Her burnout was evident. Even if she truly loved each of her 15 projects.
Let’s say you’ve got 15 small projects right now and you need to find a way to reduce the effort while still fulfilling your scope with the quality you’re known for. Here’s what you can do.
Cut down administrivia.
- Reduce paperwork, like charge a flat fee instead of getting reimbursed and having to scan and email receipts.
- Be honest “The size of the budget for this project doesn’t allow for x. If you need that level of administrative oversight, we’d need to find more funding.” And sometimes they will! But often they’ll say “Ok no prob.”
- Is there a way you could turn this into a group thing? Like if you have several small projects and they all need a meeting about why you collect survey data in a specific way, can you get them all on the phone at the same time? If they all need a monthly update, can you schedule one 1-hour Zoom and assign each person a 15-minute slot? Can you negotiate to ditch the monthly update altogether? (After all, it’s easy to argue that a monthly update is administrivia.)
- Use this as an opportunity to build some systems. Are you writing the same messages over and over? What can you begin to copy/paste? Are you going for a 45-minute walk to psych yourself up for writing those emails asking when to expect payment on the invoice? Batch invoicing – write those emails all in one sitting.
- Start talks about phase 2 or contract extensions right now. Maybe you can turn this into a bigger package.
- Seek out the funders, who can support your technical assistance for lots of their small grantees, but under one funding umbrella.
- Aim for 1-2 big projects to replace a few small projects. That way you aren’t completely ditching your tried-and-true bread-and-butter. But you’ll get a better balance. I promise, you’ll find heart-stealing projects that are bigger, too.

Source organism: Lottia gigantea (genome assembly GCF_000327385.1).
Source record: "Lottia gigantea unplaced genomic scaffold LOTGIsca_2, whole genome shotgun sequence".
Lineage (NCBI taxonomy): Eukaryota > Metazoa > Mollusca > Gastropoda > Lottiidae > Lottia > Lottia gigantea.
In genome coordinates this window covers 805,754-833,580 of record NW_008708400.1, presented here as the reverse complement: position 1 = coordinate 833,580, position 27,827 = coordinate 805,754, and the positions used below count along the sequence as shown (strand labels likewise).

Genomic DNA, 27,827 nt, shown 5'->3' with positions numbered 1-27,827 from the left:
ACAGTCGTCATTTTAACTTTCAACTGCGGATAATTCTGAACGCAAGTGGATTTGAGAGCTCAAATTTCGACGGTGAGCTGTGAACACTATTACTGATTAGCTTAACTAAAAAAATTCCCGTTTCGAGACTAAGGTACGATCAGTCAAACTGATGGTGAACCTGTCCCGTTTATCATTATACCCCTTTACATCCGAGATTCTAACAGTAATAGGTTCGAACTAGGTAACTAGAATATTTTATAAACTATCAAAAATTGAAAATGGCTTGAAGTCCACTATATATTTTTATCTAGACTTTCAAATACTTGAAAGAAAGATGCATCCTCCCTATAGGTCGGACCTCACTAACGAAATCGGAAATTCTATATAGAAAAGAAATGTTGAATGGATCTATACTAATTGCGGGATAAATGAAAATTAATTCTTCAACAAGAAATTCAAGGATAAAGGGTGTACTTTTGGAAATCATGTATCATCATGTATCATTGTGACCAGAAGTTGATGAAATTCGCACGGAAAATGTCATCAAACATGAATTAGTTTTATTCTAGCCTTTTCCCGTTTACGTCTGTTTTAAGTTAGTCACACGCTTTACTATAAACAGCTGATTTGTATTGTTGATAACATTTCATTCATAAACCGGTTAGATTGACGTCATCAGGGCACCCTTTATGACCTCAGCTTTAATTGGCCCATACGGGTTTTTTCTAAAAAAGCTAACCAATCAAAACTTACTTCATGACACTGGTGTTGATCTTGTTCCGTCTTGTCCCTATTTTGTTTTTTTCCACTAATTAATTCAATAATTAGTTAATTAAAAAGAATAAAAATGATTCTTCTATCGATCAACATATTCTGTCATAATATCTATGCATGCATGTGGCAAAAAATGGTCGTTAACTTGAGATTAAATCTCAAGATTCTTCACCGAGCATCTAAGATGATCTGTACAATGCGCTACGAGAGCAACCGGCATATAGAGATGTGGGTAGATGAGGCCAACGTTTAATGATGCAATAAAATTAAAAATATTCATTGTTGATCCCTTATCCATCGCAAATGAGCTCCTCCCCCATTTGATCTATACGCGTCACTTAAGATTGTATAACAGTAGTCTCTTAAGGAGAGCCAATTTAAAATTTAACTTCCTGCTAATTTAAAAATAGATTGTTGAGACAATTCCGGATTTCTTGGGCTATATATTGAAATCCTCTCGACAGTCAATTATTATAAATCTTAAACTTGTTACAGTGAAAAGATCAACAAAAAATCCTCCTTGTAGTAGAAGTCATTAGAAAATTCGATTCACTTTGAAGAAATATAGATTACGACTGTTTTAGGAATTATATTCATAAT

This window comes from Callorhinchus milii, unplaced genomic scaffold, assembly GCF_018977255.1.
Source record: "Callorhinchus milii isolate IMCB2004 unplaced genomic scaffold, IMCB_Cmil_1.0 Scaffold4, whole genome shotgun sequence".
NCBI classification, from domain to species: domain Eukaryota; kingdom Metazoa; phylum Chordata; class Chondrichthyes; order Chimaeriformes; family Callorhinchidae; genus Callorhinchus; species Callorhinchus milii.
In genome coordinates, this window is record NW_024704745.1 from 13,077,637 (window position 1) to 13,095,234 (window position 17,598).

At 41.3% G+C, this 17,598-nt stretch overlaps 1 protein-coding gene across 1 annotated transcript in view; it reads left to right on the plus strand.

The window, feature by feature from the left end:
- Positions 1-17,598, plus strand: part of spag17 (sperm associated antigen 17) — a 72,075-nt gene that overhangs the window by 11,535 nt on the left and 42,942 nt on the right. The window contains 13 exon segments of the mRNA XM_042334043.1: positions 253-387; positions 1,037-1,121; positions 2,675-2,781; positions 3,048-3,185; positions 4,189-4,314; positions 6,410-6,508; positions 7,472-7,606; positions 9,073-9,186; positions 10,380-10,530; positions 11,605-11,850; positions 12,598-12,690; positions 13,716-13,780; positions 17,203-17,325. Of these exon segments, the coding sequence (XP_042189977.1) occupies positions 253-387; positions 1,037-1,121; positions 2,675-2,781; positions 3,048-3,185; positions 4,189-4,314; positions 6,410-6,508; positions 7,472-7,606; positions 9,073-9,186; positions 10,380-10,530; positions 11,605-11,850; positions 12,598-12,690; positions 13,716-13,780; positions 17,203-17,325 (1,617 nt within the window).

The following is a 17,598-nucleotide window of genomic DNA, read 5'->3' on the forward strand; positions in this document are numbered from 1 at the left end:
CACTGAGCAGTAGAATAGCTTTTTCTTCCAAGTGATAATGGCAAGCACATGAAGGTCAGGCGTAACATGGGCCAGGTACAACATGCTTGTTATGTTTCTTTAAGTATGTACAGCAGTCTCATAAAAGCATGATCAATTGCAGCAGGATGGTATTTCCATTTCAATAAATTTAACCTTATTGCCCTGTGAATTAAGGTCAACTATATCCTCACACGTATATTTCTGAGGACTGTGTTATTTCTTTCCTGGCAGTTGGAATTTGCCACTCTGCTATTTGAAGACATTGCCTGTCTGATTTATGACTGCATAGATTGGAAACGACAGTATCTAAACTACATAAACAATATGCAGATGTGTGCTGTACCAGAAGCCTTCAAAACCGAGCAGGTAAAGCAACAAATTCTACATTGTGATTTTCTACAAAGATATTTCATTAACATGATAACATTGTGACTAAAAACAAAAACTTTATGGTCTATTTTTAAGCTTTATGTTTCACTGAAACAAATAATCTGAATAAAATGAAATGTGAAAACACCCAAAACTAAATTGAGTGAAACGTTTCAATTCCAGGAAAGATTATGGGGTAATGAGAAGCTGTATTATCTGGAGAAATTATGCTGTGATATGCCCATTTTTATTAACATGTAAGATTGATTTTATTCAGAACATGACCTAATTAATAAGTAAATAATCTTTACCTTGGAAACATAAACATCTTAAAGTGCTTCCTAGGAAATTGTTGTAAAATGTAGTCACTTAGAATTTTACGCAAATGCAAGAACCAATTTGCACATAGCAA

What else could you do to cut down on administrivia and make small projects more viable? Any ideas? What’s your least favorite administrivia task? Email me.
It can feel scary to level up your game and start going after bigger clients. Can seem like you’ll lose your soul if you do. In Boost & Bloom, I’ll teach you how to grow with your soul intact. Enrollment opens February 1. I’ll open the doors early for people on the VIP list – and give ya a discount. Get on the VIP list here.
Pivoting? Here’s the Trick.
I love a good career pivot. The bigger the pivot, the louder I cheer. Probably because I’ve done so many 180 pivots in my lifetime.
Pivots can be scary because it feels like your gonna burn the house down and start over. But, I promise, you’re only doing reno.
I watched Siobhan 180, from being an evaluator to becoming a realtor. You used to collect data! Now you sell houses! I love it!
And, now that I think about it, I’d prefer a realtor that understands data and forecasts and trends. Wouldn’t you?
Coming from a data background is an asset.
A selling point.
Let’s say you’re in academia and you want to start your own business as a personal trainer. That’s a 180 pivot. Rad!